Yes, later in our history both the priests and the rabbis (and later the mystics) sought to become the controllers of the ritual knowledge, and, to a great extent, succeeded.

Modern liberal Judaism has been fighting back to regain control from the rabbis, with a modicum of success. However, these efforts cannot and will not succeed as long as (in particular liberal) Jews continue to abdicate their responsibilities to learn all that the Torah has to say to them and teach them.

I’m not suggesting, by the way, that we don’t need rabbis, and that they are irrelevant (though, as it is often pointed out, one does not need a rabbi for a wedding, and other Jewish rites.) In the traditional community, rabbis continue to play a very important role. I may disagree with their interpretations, but I cannot pretend knowledge of our traditions to even a small fraction of their scholarship. They and their adherents may interpret Judaism as they please-as long as they don’t tell other Jews that theirs is the only way.

In the liberal community, rabbis serve many functions. They are part of the fabrics of Judaism as it exists today, and perform many important functions and roles. It is only their role as “surrogate Jew” that I seek to eliminate. (I suspect many of the rabbis I know would equally welcome a congregation full of members as knowledgeable as they themselves are-though I do know some who do relish a certain amount of the authority that greater knowledge gives them.)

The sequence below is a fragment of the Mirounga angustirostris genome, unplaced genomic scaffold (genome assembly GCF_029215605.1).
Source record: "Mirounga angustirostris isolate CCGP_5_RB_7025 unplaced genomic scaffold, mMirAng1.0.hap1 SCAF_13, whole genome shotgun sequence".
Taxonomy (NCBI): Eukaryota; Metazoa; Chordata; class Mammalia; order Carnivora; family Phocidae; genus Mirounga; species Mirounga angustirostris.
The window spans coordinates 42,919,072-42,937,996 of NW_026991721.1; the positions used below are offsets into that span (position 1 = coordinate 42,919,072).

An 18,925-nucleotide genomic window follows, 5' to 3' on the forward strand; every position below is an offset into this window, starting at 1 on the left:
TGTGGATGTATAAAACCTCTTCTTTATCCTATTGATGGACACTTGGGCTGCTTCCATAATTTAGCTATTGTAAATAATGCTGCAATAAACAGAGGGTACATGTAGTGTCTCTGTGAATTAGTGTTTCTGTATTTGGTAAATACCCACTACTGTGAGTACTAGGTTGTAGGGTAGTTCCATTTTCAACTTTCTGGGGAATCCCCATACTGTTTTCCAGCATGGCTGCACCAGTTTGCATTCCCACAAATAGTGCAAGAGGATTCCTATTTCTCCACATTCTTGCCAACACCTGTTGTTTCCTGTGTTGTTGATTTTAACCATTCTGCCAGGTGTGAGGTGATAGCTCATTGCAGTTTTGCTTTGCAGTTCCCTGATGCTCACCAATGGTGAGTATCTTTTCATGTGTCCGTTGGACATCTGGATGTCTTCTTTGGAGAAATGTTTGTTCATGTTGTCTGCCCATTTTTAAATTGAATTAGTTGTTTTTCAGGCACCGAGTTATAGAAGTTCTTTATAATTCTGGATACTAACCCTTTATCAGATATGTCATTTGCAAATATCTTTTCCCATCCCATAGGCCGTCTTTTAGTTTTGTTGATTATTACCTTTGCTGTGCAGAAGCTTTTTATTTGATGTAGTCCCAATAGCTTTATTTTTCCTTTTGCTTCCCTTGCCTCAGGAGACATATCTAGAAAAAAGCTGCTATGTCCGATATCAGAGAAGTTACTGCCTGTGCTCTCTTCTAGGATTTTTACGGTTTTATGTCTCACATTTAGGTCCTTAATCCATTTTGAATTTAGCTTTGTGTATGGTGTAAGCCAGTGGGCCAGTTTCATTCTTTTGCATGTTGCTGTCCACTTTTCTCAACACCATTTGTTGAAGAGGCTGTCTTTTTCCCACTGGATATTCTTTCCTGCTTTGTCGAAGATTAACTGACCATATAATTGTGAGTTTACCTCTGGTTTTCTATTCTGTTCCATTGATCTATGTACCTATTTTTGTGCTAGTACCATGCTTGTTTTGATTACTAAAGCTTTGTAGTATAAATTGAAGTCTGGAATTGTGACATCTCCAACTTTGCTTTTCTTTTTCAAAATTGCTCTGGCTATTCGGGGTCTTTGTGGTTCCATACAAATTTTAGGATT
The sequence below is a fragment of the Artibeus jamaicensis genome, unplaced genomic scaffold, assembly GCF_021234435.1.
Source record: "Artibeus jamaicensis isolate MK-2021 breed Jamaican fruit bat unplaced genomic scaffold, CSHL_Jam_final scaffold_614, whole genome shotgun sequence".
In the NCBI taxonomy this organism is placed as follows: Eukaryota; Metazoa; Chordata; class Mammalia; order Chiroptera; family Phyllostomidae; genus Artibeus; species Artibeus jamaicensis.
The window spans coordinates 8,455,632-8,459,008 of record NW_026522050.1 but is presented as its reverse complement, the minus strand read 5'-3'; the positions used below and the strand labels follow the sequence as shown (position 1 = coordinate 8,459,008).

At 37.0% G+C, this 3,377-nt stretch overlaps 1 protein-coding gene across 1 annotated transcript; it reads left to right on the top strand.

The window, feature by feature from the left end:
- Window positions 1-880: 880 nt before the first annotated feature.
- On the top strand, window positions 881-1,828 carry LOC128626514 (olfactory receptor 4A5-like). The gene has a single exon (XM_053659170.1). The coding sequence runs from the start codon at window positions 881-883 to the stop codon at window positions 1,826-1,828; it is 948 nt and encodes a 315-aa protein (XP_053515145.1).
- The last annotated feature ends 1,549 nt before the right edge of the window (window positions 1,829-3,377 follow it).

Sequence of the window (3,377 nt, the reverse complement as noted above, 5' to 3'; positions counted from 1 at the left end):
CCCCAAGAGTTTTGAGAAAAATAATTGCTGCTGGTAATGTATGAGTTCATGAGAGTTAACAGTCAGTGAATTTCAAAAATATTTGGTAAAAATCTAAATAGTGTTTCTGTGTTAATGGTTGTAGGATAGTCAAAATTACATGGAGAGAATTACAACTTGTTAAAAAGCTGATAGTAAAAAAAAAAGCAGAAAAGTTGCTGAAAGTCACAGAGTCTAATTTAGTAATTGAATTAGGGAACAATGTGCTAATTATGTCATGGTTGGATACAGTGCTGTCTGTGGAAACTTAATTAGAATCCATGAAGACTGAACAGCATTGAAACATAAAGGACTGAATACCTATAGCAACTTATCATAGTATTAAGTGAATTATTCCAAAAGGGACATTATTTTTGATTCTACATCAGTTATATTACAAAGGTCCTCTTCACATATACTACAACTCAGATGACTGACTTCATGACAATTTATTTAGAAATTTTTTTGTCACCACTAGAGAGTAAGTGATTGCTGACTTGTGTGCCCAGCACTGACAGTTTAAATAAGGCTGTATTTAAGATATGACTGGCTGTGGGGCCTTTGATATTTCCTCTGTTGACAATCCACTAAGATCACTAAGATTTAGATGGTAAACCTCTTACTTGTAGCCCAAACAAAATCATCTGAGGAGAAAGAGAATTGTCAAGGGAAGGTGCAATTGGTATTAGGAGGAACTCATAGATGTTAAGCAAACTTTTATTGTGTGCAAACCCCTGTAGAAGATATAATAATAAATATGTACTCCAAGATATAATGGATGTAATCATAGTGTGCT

So my charge to all of you this Shabbat is to do your part to become an informed, well-read, knowledgeable Jew. What you do, armed with that information, is up to you. Here is where liberal and traditional Judaism part company, to a great extent. That’s okay with me. On the other hand, I might suggest that the differences need not be so wide. Even the most liberal Jew would do well to study and understand the classic rabbinic interpretations that are found in the Talmud, commentaries and other writings of these great (and not so great) sages.

Whatever your understanding of the origin of Torah, it’s difficult to avoid the realities thrown in our face by this parasha (combined with Deut 30:12.) The Torah lays it all out for us because the Torah intends for us to know it. Don’t that power away through inaction, abdication, or assigning it to a surrogate. Torah is our Wikileaks. That power is the Torah’s t’rumah to you.

Shabbat Shalom,

©2011 by Adrian A. Durlester

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Other musings on this parasha (on my web site:)

T'rumah 5770 - Finessing Idolatry, or Outgrowing It?
T'rumah 5769 - Planning for Always
T'rumah 5767-You Gotta Wanna - The Sequel
T'rumah 5766-No Tools Allowed
T'rumah 5765-Ish Al Akhiv
T'rumah 5764-Redux 5760-Doing It Gd's Way
T'rumah 5763-Semper Paratus
T'rumah 5762-Virtual Reality or Real Virtuality?
T'rumah 5760-Doing It Gd's Way
T'rumah 5761-You Gotta Wanna

Index to all my musings from 1997-present on my web site: